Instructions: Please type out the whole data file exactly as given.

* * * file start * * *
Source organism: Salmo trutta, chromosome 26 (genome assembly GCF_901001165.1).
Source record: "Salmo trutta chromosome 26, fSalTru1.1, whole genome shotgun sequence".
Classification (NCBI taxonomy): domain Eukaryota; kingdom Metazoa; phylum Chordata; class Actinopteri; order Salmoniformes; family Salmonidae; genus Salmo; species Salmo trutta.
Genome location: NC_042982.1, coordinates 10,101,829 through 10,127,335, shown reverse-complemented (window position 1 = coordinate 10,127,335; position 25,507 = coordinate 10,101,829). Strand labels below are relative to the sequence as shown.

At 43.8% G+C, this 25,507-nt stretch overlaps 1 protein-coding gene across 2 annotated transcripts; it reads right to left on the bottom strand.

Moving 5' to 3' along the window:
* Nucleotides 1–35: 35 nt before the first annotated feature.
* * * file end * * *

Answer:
Source organism: Salmo trutta, chromosome 26 (genome assembly GCF_901001165.1).
Source record: "Salmo trutta chromosome 26, fSalTru1.1, whole genome shotgun sequence".
Classification (NCBI taxonomy): domain Eukaryota; kingdom Metazoa; phylum Chordata; class Actinopteri; order Salmoniformes; family Salmonidae; genus Salmo; species Salmo trutta.
Genome location: NC_042982.1, coordinates 10,101,829 through 10,127,335, shown reverse-complemented (window position 1 = coordinate 10,127,335; position 25,507 = coordinate 10,101,829). Strand labels below are relative to the sequence as shown.

At 43.8% G+C, this 25,507-nt stretch overlaps 1 protein-coding gene across 2 annotated transcripts; it reads right to left on the bottom strand.

Moving 5' to 3' along the window:
* Nucleotides 1–35: 35 nt before the first annotated feature.